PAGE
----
Nov 082021
 

(Andy Synn was fortunate enough to attend this year’s edition of Damnation Festival and now reports back with his experiences of all the bands he saw over the course of the day, along with video evidence)

Well, here it is, the very last Damnation Festival at Leeds University, as the event has become so popular now (as evinced by how quickly so many stages reach capacity these days) that the organisers are moving it (back) to Manchester where they’ve found a bigger and (hopefully) better venue for future editions of the fest.

And while this gives 2021 a real “end of an era” feel, it’s obvious that the Damnation team really wanted to see out their time in Leeds with a major bang, delivering – despite some well-documented, and sadly unavoidable, pandemic-based issues – one of the most stacked line-ups they’ve ever had.

Now, one thing I really tried to do this time around was to see (and document) as many sets by bands I hadn’t seen before, and while, in practice, this didn’t always work out – sometimes due to circumstances entirely beyond my control, sometimes just because I really wanted to see certain bands in particular – I don’t think you’ll be disappointed by who I actually did manage to catch over the course of the day.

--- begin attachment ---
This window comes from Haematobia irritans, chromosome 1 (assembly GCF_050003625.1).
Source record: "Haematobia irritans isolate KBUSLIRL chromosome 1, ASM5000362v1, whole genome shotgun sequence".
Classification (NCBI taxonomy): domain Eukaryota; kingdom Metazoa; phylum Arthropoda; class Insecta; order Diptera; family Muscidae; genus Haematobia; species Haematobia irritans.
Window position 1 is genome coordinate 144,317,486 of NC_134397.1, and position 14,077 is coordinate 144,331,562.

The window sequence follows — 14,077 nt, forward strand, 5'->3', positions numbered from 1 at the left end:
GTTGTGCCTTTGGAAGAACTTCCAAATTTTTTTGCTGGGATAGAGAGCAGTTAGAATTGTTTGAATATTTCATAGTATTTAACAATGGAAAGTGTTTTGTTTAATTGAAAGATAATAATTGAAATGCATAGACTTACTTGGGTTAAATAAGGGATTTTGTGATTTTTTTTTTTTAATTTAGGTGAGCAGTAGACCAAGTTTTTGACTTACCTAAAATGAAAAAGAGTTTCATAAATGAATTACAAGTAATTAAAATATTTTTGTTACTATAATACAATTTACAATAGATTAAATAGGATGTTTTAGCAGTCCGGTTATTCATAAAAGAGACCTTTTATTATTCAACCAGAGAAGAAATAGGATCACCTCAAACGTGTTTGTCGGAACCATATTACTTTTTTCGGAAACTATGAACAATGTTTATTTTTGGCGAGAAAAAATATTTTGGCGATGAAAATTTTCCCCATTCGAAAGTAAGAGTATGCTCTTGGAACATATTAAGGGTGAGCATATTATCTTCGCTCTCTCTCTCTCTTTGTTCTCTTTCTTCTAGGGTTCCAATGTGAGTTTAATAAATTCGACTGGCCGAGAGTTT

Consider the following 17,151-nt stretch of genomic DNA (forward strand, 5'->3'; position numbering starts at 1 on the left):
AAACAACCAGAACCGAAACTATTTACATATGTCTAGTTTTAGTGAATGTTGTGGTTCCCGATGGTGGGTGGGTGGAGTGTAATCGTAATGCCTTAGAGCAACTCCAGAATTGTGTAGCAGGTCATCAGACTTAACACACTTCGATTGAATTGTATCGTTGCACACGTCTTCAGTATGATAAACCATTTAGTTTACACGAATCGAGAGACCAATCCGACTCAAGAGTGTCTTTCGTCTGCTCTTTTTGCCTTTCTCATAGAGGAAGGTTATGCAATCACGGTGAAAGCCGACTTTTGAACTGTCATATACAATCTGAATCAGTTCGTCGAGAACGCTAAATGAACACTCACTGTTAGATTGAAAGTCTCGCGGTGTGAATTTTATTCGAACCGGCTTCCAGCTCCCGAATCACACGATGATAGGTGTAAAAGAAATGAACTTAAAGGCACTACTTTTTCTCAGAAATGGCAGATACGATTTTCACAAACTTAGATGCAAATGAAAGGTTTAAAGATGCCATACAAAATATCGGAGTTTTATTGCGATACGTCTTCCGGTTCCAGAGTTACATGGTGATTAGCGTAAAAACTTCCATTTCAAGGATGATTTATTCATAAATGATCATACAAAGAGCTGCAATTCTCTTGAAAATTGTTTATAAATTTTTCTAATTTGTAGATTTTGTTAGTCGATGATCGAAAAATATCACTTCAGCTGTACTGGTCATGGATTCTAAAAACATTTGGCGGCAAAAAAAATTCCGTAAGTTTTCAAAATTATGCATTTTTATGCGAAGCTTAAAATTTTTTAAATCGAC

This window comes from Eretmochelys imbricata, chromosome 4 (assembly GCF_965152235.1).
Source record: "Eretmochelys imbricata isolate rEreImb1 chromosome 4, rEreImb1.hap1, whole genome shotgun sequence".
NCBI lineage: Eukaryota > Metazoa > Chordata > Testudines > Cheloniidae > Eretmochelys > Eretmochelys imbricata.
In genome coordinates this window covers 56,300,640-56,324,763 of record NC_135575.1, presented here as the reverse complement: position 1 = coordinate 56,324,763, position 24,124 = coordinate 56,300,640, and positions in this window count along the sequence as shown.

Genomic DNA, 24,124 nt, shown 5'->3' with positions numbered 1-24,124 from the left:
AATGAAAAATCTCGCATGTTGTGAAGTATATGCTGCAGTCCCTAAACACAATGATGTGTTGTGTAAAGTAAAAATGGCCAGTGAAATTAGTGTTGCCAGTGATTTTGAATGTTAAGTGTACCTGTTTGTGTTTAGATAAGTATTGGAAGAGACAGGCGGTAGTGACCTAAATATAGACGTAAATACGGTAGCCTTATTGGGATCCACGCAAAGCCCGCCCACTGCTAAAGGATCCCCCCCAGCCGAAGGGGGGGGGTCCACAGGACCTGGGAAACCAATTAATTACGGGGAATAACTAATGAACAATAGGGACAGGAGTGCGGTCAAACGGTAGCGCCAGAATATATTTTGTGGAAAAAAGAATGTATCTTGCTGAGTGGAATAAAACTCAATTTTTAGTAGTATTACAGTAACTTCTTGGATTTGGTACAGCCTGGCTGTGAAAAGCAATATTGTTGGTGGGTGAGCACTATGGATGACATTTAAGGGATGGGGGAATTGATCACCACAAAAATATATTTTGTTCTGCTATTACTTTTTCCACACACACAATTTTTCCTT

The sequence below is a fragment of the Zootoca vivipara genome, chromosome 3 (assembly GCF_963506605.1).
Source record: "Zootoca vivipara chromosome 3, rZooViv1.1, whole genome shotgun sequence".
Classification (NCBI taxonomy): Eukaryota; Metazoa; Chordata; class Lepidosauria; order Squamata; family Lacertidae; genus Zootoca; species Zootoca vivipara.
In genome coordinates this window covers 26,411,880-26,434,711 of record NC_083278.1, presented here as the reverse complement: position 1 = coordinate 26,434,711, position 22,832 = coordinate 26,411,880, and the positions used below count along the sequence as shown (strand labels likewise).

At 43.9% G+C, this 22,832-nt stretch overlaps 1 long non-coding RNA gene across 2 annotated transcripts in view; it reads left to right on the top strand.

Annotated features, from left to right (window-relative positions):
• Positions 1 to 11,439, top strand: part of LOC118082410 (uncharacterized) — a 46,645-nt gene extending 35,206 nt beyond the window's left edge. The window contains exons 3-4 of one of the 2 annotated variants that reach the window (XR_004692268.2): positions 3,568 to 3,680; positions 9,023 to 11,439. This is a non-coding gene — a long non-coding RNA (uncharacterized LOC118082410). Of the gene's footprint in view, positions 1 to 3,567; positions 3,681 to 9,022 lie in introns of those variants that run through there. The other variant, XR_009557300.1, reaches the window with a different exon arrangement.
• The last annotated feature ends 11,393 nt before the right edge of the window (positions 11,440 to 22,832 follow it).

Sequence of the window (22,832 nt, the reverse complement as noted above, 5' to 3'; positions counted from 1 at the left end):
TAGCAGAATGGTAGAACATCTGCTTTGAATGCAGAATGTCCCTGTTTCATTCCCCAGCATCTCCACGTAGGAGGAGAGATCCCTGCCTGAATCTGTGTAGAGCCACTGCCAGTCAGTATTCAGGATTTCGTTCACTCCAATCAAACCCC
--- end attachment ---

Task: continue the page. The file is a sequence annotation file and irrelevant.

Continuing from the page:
So, without further ado…

Continue reading »

Jun 172021
 

(Andy Synn sticks his head above the parapet once more to let you all know about three of the best British albums of the last few months)

I honestly can’t remember the last time I did one of these “Best of British” articles. In fact, this might very well be the first one of 2021 (or, at least, the first one dedicated to full-length albums).

That’s not because these fair and fertile isles have suddenly gone barren – the new Osiah, for example, is a brutal, if not exactly boundary-pushing, slab of uber-aggressive Deathcore, while the debut record from Epiphanic Truth was/is a welcome shot of strangeness – but, for whatever reason, I’ve been finding myself more drawn towards artists and albums from beyond the borders of these green and “pleasant” lands.

Rest assured, however, I’ve still been keeping my ear to the ground, so to speak, and finally found the time (and the impetus) to write about three truly excellent examples of “The Best of British” in the form of the new albums from Atvm, Boss Keloid, and Code.

Continue reading »